Ald. Smith, Emanuel land changes to Lincoln Park Hospital redevelopment
No semi trucks on Webster Street, $60,000 in donations to local school and park
08/02/2011 8:29 PM
The controversial redevelopment of Lincoln Park Hospital at Lincoln Avenue and Webster Street is getting some changes, Ald. Michele Smith (43rd) announced in an email Tuesday night.
Plans for the Webster Square development have long been unpopular with the project’s neighbors, but one of the biggest concerns about the plan — heavy truck traffic from a proposed Fresh Market grocery store — is at the center of the resolution.
Semi trucks will be banned entirely from Webster Street under the new plan, according to the email from Smith. Instead, all trucks for the site will use a closed-off loading dock area that can only be entered from Lincoln Avenue.
On top of that, the new plan markedly reduces the project’s density. The new proposal takes out 50,000 square feet of planned office space on Geneva Terrace and replaces it with apartments that will have free parking inside the building. A 40-unit residential building on Grant Place will also be reduced to eight single-family rowhouses.
As for businesses beyond the grocery store, no retail or restaurants will be allowed on the north side of Webster Avenue, Smith said.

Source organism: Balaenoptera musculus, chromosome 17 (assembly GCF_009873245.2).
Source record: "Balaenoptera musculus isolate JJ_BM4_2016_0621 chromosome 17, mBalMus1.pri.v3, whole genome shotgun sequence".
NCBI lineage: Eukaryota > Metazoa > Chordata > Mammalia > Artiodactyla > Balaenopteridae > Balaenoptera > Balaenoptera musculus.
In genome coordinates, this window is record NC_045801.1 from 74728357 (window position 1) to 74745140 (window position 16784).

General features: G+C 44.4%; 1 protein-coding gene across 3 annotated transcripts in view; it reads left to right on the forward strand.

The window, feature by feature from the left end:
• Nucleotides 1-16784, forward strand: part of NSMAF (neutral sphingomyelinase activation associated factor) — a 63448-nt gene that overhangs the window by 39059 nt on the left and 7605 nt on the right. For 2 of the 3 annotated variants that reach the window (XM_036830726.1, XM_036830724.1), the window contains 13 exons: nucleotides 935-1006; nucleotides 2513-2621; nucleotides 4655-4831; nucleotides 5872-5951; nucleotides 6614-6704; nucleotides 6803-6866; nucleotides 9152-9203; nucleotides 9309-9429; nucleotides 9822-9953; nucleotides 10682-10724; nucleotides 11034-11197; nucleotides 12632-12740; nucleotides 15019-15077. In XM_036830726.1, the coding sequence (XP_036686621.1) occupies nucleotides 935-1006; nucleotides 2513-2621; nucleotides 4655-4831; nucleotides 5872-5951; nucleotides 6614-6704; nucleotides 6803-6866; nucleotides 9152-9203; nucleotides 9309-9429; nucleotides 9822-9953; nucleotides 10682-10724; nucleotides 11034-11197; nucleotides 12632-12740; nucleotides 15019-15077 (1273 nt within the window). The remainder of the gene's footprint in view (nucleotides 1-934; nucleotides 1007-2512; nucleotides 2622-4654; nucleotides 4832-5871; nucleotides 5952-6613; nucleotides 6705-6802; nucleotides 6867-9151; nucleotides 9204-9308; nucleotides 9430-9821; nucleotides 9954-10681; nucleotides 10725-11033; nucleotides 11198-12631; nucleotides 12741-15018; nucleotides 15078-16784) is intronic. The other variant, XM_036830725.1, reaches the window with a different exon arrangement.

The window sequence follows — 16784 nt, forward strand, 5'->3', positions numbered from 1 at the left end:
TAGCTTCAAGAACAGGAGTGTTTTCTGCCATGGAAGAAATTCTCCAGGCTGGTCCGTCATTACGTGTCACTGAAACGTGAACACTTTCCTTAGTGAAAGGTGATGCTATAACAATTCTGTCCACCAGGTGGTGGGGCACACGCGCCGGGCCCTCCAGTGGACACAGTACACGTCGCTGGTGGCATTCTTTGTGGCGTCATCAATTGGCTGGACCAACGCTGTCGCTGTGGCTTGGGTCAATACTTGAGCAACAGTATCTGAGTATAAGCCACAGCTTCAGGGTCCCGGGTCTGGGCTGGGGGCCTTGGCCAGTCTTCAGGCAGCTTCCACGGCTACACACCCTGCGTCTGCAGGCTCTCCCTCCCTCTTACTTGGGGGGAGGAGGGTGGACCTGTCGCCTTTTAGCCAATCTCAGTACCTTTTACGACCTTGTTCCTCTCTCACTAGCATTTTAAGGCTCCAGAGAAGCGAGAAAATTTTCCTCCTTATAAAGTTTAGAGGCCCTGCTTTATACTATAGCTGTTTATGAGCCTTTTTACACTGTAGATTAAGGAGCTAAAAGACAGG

She also said the developer has agreed to donate $40,000 to Lincoln Elementary School and $20,000 to Oz Park.
Smith made blocking or modifying Lincoln Park Hospital’s redevelopment a key part of her campaign for alderman earlier this year, differentiating herself from her main opponent Tim Egan.
But while early efforts to block the project appeared to be fruitless (attempts to ban sales of liquor on the block and rezone it to kill anything but residential uses both flopped in City Council) this deal was apparently brokered over the last several months with the help of Mayor Rahm Emanuel.
“After lengthy negotiations since April, I’m pleased to announce that the developers of the Lincoln Park Hospital site have made important concessions to significantly address traffic concerns on Webster Street and mitigate the development’s impact on the surrounding community,” Smith wrote in an email newsletter sent out Tuesday night.
“I would like to thank Mayor Emanuel and his staff for mediating the conversations with the developer, which I believe has led to a development that is better for our community,” she wrote later in the letter.
A representative for Sandz Development was not available for comment Tuesday night.
The new plan must go back before the city’s plan commission and the full City Council for approval, but with the blessing of both the local alderman and the mayor, it appears to have a clear path to passage.